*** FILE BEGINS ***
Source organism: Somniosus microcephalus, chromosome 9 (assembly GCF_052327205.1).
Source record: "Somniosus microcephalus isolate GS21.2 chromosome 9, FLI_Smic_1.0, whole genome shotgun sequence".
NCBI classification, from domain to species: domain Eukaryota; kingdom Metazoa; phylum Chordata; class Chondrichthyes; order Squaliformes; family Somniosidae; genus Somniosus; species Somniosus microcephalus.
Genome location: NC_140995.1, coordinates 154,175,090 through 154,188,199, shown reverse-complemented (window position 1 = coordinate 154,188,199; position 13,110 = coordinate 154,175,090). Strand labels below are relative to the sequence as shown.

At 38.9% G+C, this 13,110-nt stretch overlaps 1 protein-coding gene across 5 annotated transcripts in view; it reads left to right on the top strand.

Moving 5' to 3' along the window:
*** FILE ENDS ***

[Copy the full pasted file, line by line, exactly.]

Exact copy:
Source organism: Somniosus microcephalus, chromosome 9 (assembly GCF_052327205.1).
Source record: "Somniosus microcephalus isolate GS21.2 chromosome 9, FLI_Smic_1.0, whole genome shotgun sequence".
NCBI classification, from domain to species: domain Eukaryota; kingdom Metazoa; phylum Chordata; class Chondrichthyes; order Squaliformes; family Somniosidae; genus Somniosus; species Somniosus microcephalus.
Genome location: NC_140995.1, coordinates 154,175,090 through 154,188,199, shown reverse-complemented (window position 1 = coordinate 154,188,199; position 13,110 = coordinate 154,175,090). Strand labels below are relative to the sequence as shown.

At 38.9% G+C, this 13,110-nt stretch overlaps 1 protein-coding gene across 5 annotated transcripts in view; it reads left to right on the top strand.

Moving 5' to 3' along the window: